Morneau vows oilpatch support through Trans Mountain as protesters rally in Calgary

Finance Minister Bill Morneau defended the government's stance on the closure of the Oshawa General Motors plant on Monday, but said they are also paying attention to what is happening in Alberta and referenced the push to get the Trans Mountain pipeline built to get resources to international markets to help the oil sector.

Hundreds of protesters chanting “Build that pipe now” jammed a downtown Calgary street for the second time in five days on Tuesday, this time to mark a speech by federal Finance Minister Bill Morneau.

Organizer James Robson with the Canada Action Coalition says his group — which picketed a speech by Prime Minister Justin Trudeau last Thursday — plans to show up every time a federal cabinet minister does because it’s important Canadians see the “pain” caused by low oil prices blamed on insufficient pipeline access to markets.

WATCH: Morneau vows oilpatch support through Trans Mountain as protesters rally in Calgary.

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Inside, during a speech to the Calgary Chamber of Commerce, Morneau said Ottawa has shown its support of western Canadian energy workers by buying the Trans Mountain pipeline for $4.5 billion and continuing to try to get its expansion project built after a court overturned its regulatory approval in August.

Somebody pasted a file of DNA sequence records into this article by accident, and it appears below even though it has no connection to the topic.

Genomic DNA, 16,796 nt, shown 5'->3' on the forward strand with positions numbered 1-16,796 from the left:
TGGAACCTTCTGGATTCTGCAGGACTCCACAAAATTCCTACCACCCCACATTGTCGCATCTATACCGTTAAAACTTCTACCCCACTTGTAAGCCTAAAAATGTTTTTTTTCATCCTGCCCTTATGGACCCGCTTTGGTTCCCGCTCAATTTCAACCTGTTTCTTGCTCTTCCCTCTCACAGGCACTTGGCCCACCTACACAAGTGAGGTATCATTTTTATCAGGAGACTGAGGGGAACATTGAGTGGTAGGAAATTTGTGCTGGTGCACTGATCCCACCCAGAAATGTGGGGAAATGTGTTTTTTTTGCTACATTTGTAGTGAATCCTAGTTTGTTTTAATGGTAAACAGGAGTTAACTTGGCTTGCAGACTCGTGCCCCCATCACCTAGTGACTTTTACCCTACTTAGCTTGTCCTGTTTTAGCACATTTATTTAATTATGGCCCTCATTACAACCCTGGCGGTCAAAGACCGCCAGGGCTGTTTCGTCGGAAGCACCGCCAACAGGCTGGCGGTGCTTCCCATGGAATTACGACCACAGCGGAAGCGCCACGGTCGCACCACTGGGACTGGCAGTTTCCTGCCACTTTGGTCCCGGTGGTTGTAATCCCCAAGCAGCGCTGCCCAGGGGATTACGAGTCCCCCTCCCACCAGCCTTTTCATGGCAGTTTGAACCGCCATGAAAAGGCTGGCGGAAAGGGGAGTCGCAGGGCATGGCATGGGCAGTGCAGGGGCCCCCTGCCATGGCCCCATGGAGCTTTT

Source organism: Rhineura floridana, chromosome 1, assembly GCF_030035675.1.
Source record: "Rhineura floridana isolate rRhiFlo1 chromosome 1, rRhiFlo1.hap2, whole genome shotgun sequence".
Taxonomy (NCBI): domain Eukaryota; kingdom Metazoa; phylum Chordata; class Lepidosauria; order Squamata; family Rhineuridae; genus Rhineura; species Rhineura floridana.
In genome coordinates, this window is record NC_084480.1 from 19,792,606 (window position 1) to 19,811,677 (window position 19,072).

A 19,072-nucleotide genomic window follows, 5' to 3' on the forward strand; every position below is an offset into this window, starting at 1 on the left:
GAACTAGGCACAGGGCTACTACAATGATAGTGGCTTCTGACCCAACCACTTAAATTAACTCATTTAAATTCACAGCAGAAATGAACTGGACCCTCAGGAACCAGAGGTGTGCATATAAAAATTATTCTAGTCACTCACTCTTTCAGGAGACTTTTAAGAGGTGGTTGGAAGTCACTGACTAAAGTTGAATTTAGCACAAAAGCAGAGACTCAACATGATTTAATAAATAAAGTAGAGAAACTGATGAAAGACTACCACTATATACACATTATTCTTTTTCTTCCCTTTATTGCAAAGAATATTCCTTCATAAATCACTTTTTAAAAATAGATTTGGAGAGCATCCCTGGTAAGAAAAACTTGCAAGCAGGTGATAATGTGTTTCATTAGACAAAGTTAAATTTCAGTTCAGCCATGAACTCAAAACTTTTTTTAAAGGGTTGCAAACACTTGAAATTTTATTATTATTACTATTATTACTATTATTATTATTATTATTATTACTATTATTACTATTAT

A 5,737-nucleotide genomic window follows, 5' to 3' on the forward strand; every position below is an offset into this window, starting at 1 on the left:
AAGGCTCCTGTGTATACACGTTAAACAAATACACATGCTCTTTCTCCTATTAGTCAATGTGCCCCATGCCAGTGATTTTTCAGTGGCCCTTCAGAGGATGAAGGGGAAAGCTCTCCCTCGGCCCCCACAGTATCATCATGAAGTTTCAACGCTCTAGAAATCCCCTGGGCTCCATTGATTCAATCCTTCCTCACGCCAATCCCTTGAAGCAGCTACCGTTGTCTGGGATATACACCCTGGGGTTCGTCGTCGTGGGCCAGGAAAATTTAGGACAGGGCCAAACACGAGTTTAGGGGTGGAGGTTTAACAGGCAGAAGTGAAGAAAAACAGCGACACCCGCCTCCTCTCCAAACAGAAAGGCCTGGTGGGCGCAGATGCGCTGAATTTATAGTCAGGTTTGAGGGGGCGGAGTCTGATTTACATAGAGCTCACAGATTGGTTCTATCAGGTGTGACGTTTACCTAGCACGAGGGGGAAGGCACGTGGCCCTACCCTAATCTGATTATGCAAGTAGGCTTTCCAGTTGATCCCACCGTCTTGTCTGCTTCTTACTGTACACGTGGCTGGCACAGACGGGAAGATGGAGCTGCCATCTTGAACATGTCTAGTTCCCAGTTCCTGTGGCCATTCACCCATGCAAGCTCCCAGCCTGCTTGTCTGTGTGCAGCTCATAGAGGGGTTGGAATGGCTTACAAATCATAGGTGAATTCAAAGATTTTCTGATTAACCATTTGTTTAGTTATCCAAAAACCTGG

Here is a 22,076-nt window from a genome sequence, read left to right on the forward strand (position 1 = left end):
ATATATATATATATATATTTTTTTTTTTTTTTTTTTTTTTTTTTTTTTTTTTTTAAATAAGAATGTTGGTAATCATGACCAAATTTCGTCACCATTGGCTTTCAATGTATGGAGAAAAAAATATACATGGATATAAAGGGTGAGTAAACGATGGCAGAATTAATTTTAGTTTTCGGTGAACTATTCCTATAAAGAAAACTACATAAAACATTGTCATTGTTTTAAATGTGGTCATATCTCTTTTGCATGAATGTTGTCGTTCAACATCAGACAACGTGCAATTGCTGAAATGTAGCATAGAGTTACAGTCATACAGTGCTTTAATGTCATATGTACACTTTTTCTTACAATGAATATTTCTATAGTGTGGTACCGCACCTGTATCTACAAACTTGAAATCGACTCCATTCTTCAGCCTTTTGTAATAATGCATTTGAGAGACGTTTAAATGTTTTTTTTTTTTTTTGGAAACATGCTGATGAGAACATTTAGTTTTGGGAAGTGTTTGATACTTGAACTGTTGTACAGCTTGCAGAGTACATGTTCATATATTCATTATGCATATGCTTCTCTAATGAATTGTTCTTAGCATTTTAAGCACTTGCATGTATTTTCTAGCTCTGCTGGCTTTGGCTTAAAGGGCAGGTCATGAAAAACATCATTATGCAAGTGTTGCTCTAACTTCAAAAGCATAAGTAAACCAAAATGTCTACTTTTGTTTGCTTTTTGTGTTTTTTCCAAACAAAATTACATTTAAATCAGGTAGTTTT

He conceded that the “industry is under threat” and said he is sympathetic to the “extreme anxiety” Albertans are feeling but added policies unveiled in his fiscal update last week will help encourage investment in the country.

WATCH: Government help for oil vs. auto sectors

He dodged questions about whether the federal government will contribute to an Alberta plan to buy railcars to transport oil to market, noting he is willing to listen to short-term solutions but repeating that the Trans Mountain expansion is the best long-term answer.

Robson said his organization wants the government to rethink its Bill C-69 to revamp the National Energy Board and Bill C-48 to ban oil tankers on the northern coast of British Columbia, noting both make building pipelines more difficult.

Both proposals have been passed in the House of Commons and are being considered in the Senate.

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“There needs to be people associated with the pain that’s going on,” Robson said of the protests.

“It obviously isn’t resonating from a high-level conversation so it needs to be grassroots. It needs to be real and they need to see it.”

Morneau told reporters he doesn’t think the protesters are mistaken.

“They’re not wrong at all, they’re feeling extreme anxiety which we completely understand,” he said.

“The industry is under threat, we’re not getting market prices for our resources and as a result people aren’t making the kinds of investments we want them to make.”

© 2018 The Canadian Press

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